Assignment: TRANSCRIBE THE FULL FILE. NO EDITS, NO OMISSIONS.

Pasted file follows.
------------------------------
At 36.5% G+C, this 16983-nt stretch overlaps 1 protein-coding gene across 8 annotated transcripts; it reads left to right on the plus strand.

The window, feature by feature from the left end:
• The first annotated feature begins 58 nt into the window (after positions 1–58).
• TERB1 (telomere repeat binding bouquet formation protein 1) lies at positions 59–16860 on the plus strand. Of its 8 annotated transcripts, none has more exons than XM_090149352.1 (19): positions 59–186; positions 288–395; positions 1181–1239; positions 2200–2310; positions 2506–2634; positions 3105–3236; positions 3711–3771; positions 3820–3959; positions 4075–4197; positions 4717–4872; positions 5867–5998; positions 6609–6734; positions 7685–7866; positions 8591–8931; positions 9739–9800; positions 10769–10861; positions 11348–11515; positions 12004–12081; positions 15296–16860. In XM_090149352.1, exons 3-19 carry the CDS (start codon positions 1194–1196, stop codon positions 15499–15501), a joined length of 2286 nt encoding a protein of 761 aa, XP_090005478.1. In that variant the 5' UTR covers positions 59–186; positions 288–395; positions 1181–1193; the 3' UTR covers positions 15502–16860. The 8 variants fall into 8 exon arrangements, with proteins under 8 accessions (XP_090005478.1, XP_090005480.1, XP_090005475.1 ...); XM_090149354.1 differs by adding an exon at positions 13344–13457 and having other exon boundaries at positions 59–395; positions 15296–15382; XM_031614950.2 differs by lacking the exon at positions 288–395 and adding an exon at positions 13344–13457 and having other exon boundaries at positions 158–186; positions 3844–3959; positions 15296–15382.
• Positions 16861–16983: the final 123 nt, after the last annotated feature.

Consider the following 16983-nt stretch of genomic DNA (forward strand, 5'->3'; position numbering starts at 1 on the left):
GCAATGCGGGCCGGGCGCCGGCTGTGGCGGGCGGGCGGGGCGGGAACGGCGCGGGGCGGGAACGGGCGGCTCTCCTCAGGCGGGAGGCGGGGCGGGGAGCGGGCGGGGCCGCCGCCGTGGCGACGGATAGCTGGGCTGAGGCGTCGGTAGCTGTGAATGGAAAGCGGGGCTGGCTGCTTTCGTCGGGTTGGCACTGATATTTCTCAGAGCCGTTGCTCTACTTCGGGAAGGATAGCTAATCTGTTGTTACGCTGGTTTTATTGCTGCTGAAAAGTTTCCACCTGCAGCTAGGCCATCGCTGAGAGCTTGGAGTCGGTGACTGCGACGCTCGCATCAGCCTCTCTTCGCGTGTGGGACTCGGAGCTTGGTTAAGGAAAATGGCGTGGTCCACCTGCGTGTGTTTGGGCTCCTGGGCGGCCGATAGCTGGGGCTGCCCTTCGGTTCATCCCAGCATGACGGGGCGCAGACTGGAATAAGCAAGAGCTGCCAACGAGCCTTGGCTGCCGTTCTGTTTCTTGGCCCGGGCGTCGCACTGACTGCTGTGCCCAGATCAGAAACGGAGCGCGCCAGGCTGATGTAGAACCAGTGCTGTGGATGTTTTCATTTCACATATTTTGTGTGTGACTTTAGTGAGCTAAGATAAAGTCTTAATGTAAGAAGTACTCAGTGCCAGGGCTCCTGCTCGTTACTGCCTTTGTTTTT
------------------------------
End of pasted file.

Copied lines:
At 36.5% G+C, this 16983-nt stretch overlaps 1 protein-coding gene across 8 annotated transcripts; it reads left to right on the plus strand.

The window, feature by feature from the left end:
• The first annotated feature begins 58 nt into the window (after positions 1–58).
• TERB1 (telomere repeat binding bouquet formation protein 1) lies at positions 59–16860 on the plus strand. Of its 8 annotated transcripts, none has more exons than XM_090149352.1 (19): positions 59–186; positions 288–395; positions 1181–1239; positions 2200–2310; positions 2506–2634; positions 3105–3236; positions 3711–3771; positions 3820–3959; positions 4075–4197; positions 4717–4872; positions 5867–5998; positions 6609–6734; positions 7685–7866; positions 8591–8931; positions 9739–9800; positions 10769–10861; positions 11348–11515; positions 12004–12081; positions 15296–16860. In XM_090149352.1, exons 3-19 carry the CDS (start codon positions 1194–1196, stop codon positions 15499–15501), a joined length of 2286 nt encoding a protein of 761 aa, XP_090005478.1. In that variant the 5' UTR covers positions 59–186; positions 288–395; positions 1181–1193; the 3' UTR covers positions 15502–16860. The 8 variants fall into 8 exon arrangements, with proteins under 8 accessions (XP_090005478.1, XP_090005480.1, XP_090005475.1 ...); XM_090149354.1 differs by adding an exon at positions 13344–13457 and having other exon boundaries at positions 59–395; positions 15296–15382; XM_031614950.2 differs by lacking the exon at positions 288–395 and adding an exon at positions 13344–13457 and having other exon boundaries at positions 158–186; positions 3844–3959; positions 15296–15382.
• Positions 16861–16983: the final 123 nt, after the last annotated feature.

Consider the following 16983-nt stretch of genomic DNA (forward strand, 5'->3'; position numbering starts at 1 on the left):
GCAATGCGGGCCGGGCGCCGGCTGTGGCGGGCGGGCGGGGCGGGAACGGCGCGGGGCGGGAACGGGCGGCTCTCCTCAGGCGGGAGGCGGGGCGGGGAGCGGGCGGGGCCGCCGCCGTGGCGACGGATAGCTGGGCTGAGGCGTCGGTAGCTGTGAATGGAAAGCGGGGCTGGCTGCTTTCGTCGGGTTGGCACTGATATTTCTCAGAGCCGTTGCTCTACTTCGGGAAGGATAGCTAATCTGTTGTTACGCTGGTTTTATTGCTGCTGAAAAGTTTCCACCTGCAGCTAGGCCATCGCTGAGAGCTTGGAGTCGGTGACTGCGACGCTCGCATCAGCCTCTCTTCGCGTGTGGGACTCGGAGCTTGGTTAAGGAAAATGGCGTGGTCCACCTGCGTGTGTTTGGGCTCCTGGGCGGCCGATAGCTGGGGCTGCCCTTCGGTTCATCCCAGCATGACGGGGCGCAGACTGGAATAAGCAAGAGCTGCCAACGAGCCTTGGCTGCCGTTCTGTTTCTTGGCCCGGGCGTCGCACTGACTGCTGTGCCCAGATCAGAAACGGAGCGCGCCAGGCTGATGTAGAACCAGTGCTGTGGATGTTTTCATTTCACATATTTTGTGTGTGACTTTAGTGAGCTAAGATAAAGTCTTAATGTAAGAAGTACTCAGTGCCAGGGCTCCTGCTCGTTACTGCCTTTGTTTTT